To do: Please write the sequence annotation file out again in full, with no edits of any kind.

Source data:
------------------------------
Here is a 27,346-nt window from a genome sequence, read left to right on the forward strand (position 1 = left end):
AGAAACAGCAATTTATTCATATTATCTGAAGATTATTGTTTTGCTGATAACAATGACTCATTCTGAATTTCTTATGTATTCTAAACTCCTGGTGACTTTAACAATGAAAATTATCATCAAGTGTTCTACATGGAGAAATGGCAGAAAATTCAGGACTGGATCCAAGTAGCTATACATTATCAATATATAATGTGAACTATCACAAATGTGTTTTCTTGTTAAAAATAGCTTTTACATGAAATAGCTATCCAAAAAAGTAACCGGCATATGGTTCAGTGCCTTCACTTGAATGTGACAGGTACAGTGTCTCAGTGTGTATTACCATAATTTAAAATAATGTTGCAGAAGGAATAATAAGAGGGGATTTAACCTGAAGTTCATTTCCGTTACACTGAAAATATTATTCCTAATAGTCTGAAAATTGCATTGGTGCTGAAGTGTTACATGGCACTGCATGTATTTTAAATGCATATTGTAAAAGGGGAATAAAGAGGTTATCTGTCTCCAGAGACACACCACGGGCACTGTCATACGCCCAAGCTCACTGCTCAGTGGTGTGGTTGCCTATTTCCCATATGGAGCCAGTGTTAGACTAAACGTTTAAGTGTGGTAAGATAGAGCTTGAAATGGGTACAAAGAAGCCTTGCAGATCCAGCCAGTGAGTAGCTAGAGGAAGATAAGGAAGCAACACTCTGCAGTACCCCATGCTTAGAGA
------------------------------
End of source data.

Here is a 27,346-nt window from a genome sequence, read left to right on the forward strand (position 1 = left end):
AGAAACAGCAATTTATTCATATTATCTGAAGATTATTGTTTTGCTGATAACAATGACTCATTCTGAATTTCTTATGTATTCTAAACTCCTGGTGACTTTAACAATGAAAATTATCATCAAGTGTTCTACATGGAGAAATGGCAGAAAATTCAGGACTGGATCCAAGTAGCTATACATTATCAATATATAATGTGAACTATCACAAATGTGTTTTCTTGTTAAAAATAGCTTTTACATGAAATAGCTATCCAAAAAAGTAACCGGCATATGGTTCAGTGCCTTCACTTGAATGTGACAGGTACAGTGTCTCAGTGTGTATTACCATAATTTAAAATAATGTTGCAGAAGGAATAATAAGAGGGGATTTAACCTGAAGTTCATTTCCGTTACACTGAAAATATTATTCCTAATAGTCTGAAAATTGCATTGGTGCTGAAGTGTTACATGGCACTGCATGTATTTTAAATGCATATTGTAAAAGGGGAATAAAGAGGTTATCTGTCTCCAGAGACACACCACGGGCACTGTCATACGCCCAAGCTCACTGCTCAGTGGTGTGGTTGCCTATTTCCCATATGGAGCCAGTGTTAGACTAAACGTTTAAGTGTGGTAAGATAGAGCTTGAAATGGGTACAAAGAAGCCTTGCAGATCCAGCCAGTGAGTAGCTAGAGGAAGATAAGGAAGCAACACTCTGCAGTACCCCATGCTTAGAGA